end
xlabel!("Normalized distance");
ylabel!("Predicted probability");
title!("Prior predictive values for p")

Each one of these plots is the result of the logistic with one combination of $$a$$ and $$b$$ as parameters. We see that some of the predicted values of $$p$$ don’t make sense. For example, if $$b$$ takes positive values, we are saying that as we increase our distance from the hoop, the probability of scoring also increases. As we want $$b$$ to be a negative number, we should propose a distribution which we can sample from and be sure their values have always the same sign. One example of this is the LogNormal distribution, which will give us always positive numbers. Multiplying these values by $$-1$$ gives us the certainty that we will have a negative number. We update our model as follows:

$$a\sim Normal(0,1)$$

$$b\sim LogNormal(1,0.25)$$

$$c\sim Normal(0,1)$$

Repeating the sampling process with the updated model, we get the following predictions for $$p$$:

b_prior_sampling_negative = rand(LogNormal(1,0.25), n_samples)
predicted_p_inproved = []
for i in 1:n_samples
push!(predicted_p_inproved, logistic.(a_prior_sampling[i] .- b_prior_sampling_negative[i].*possible_distances))
end
plot(possible_distances, predicted_p_inproved[1], legend = false, color=:blue);
for i in 2:n_samples
plot!(possible_distances, predicted_p_inproved[i], color=:blue);
end
xlabel!("Normalized distance");
ylabel!("Predicted probability");
title!("Prior predictive values with negative LogNormal prior")

Now the behavior we can see from the predicted $$p$$ curves is the expected. As the shooting distance increases, the probability of scoring decreases. We have set some boundaries in the form of a different prior probability distribution. This process is what is called prior-predictive checks. Esentially, it is an iterative process where we check if our initial proposals make sense. Now that we have the expected behaviour for $$p$$, we define our model and calculate the posterior distributions with our data points.

### 8.2.1 Defining our model in Turing and computing posteriors

Now we define our model in the Turing framework in order to sample from it:

@model logistic_regression(distances, angles, result,n) = begin
N = length(distances)
# Set priors.
a ~ Normal(0,1)
b ~ LogNormal(1,0.25)
c ~ Normal(0,1)

for i in 1:n
p = logistic(a - b*distances[i] + c*angles[i])
result[i] ~ Bernoulli(p)
end
end
n = 1000

The output of the sampling tells us also some information about sampled values for our parameters, like the mean, the standard deviation and some other computations.

# Sample using HMC.
chain = mapreduce(c -> sample(logistic_regression(shots.distance[1:n] ./ maximum(shots.distance[1:n] ), shots.angle[1:n], shots.result[1:n], n), NUTS(), 1500), chainscat, 1:3);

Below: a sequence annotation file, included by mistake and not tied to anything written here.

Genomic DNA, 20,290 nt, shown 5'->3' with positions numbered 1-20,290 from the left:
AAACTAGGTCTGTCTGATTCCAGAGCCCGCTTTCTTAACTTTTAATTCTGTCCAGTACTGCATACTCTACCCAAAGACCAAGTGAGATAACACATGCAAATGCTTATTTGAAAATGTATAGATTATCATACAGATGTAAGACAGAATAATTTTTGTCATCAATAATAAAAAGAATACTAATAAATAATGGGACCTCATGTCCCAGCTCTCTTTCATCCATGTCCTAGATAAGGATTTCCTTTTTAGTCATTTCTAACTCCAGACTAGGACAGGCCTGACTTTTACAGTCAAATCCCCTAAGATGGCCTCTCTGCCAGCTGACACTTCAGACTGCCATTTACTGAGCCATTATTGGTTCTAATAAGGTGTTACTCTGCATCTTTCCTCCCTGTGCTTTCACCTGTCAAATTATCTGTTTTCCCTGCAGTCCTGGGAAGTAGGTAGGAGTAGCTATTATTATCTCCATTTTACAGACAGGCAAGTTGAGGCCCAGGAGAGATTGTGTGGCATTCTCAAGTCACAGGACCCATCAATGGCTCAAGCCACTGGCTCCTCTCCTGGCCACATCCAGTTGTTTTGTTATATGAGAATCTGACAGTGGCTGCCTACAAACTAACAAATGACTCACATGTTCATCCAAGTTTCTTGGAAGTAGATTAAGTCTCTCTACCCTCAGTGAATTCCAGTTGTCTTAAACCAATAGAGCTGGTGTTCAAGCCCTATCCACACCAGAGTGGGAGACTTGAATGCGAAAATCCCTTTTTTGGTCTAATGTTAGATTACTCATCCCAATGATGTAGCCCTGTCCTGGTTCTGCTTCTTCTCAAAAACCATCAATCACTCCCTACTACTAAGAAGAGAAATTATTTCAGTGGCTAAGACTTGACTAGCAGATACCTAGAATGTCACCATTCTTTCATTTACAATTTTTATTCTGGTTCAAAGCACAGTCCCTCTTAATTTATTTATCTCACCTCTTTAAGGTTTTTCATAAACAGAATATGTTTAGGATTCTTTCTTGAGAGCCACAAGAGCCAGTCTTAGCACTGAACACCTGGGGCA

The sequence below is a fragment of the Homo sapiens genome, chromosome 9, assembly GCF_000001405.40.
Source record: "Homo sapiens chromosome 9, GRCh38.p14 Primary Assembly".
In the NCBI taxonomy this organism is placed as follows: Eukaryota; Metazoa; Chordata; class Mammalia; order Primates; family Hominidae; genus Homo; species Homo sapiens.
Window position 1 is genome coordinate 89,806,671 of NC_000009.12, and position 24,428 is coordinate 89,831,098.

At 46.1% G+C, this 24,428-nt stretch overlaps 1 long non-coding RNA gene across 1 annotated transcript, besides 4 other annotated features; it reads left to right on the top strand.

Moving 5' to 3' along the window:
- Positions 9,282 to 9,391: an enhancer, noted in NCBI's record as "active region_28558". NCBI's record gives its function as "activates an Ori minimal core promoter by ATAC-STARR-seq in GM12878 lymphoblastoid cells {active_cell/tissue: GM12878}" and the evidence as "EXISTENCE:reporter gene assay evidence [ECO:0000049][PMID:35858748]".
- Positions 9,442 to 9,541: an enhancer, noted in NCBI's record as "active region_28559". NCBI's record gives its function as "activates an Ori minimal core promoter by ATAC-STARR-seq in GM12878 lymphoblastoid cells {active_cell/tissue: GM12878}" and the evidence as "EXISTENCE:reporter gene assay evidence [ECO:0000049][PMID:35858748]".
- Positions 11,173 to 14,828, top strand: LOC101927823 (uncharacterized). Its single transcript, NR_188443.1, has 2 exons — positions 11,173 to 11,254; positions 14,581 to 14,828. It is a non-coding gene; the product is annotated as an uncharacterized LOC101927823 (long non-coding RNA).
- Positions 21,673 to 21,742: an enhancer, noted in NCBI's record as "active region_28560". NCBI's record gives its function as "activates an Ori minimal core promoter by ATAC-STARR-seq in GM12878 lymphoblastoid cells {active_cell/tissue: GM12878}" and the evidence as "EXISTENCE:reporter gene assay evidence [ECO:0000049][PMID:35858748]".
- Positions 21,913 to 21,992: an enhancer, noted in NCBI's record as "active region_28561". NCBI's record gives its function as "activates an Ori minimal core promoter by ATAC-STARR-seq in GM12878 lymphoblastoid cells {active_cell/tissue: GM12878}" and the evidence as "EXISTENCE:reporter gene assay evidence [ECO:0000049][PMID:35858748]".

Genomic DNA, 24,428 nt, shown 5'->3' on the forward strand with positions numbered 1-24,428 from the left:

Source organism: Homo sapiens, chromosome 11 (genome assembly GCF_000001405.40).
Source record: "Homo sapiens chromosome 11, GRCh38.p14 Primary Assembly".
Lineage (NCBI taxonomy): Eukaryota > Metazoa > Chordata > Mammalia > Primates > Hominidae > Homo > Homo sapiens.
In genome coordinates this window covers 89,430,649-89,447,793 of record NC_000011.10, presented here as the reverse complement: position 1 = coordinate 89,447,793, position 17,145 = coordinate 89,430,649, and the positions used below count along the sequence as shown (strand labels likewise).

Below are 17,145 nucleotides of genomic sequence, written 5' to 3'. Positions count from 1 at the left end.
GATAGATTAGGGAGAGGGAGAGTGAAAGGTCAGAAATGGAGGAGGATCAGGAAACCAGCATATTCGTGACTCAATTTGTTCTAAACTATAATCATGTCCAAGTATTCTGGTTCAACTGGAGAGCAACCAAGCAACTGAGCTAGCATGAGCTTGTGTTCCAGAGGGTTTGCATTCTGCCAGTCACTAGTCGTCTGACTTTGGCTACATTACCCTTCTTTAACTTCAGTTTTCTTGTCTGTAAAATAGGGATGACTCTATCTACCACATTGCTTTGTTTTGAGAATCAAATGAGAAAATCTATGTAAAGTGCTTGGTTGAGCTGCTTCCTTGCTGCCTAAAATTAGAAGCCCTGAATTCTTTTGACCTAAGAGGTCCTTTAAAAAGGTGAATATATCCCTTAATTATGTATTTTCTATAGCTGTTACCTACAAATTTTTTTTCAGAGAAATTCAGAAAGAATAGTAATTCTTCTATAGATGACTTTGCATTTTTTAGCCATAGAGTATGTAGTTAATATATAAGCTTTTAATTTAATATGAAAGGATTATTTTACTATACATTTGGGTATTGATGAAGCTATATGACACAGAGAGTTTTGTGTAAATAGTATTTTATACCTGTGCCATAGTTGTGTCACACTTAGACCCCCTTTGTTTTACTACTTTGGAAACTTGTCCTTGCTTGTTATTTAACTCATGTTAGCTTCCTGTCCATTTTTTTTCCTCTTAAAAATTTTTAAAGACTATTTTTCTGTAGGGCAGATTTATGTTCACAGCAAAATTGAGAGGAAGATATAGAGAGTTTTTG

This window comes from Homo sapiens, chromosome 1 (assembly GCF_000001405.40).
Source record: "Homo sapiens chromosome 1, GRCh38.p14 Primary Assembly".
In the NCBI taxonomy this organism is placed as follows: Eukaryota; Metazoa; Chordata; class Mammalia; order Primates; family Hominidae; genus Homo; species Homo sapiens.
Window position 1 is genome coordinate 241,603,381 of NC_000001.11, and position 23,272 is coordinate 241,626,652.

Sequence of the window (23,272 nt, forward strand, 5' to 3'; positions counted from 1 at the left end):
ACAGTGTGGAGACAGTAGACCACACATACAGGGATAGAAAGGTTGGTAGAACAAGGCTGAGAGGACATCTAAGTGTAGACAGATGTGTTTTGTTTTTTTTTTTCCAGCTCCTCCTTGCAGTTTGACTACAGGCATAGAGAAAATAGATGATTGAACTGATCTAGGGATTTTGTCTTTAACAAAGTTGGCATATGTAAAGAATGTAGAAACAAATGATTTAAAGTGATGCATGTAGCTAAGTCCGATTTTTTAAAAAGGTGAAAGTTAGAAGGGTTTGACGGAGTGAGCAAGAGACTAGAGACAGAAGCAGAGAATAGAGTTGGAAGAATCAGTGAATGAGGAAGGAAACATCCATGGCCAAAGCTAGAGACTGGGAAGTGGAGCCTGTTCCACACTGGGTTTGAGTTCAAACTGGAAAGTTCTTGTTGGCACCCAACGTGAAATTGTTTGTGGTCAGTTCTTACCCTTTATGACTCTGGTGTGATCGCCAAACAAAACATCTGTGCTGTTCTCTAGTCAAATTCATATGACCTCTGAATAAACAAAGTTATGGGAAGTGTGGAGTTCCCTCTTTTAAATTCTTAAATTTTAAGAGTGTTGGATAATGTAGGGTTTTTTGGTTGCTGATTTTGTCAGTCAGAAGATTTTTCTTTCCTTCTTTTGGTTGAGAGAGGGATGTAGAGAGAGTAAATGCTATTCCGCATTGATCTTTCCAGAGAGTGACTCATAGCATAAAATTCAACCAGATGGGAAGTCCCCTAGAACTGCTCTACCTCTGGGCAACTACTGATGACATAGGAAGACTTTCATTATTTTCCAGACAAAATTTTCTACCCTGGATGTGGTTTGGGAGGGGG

#### 8.2.1.1 Traceplot

In the plot below we show a traceplot of the sampling. When we run a model and calculate the posterior, we obtain sampled values from the posterior distributions. We can tell our sampler how many sampled values we want. A traceplot just shows them in sequential order. We also can plot the distribution of those values, and this is what is showed next to each traceplot.

plot(chain, dpi=60)

a_mean = mean(chain[:a])
b_mean = mean(chain[:b])
c_mean = mean(chain[:c])

Now plotting the scoring probability using the posterior distributions of $$a$$, $$b$$ and $$c$$ for an angle of 45°, we get:

p_constant_angle = []
for i in 1:length(chain[:a])
push!(p_constant_angle, logistic.(chain[:a][i] .- chain[:b][i].*possible_distances .+ chain[:c][i].*π/4));
end
plot(possible_distances,p_constant_angle[1], legend=false, alpha=0.1, color=:blue);
for i in 2:1000
plot!(possible_distances,p_constant_angle[i], alpha=0.1, color=:blue);
end
xlabel!("Normalized distance");
ylabel!("Probability");
title!("Scoring probability vs Normalized distance (angle=45°)")

We clearly see how our initial beliefs got adjusted with the data. Although initially the decreasing scoring probability with increasing distance behavior was correct, there was a lot of uncertainty about the expected value. What this last plot shows is how the possible values of p narrowed as we updated our beliefs with data.

We already plotted how the scoring probability changes with respect to the distance from the hoop, but what about the angle? In principle, we could think that this should not be too relevant, since there is no special advantage on changing the angle from where we make our shot, but let’s see what does our model say when showing some real data to it. Just to keep the distance constant and only take into account the angle change, we plot for a miiddle distance, i.e., $$0.5$$ in a normalized distance.

p_constant_distance = []
for i in 1:length(chain[:a])
push!(p_constant_distance, logistic.(chain[:a][i] .- chain[:b][i].*0.5 .+ chain[:c][i].*possible_angles));
end
plot(rad2deg.(possible_angles), p_constant_distance[1], legend=false, alpha=0.1, color=:blue);
for i in 2:1000
end
xlabel!("Angle [deg]");
ylabel!("Probability");
title!("Scoring probability vs Angle (mid distance)")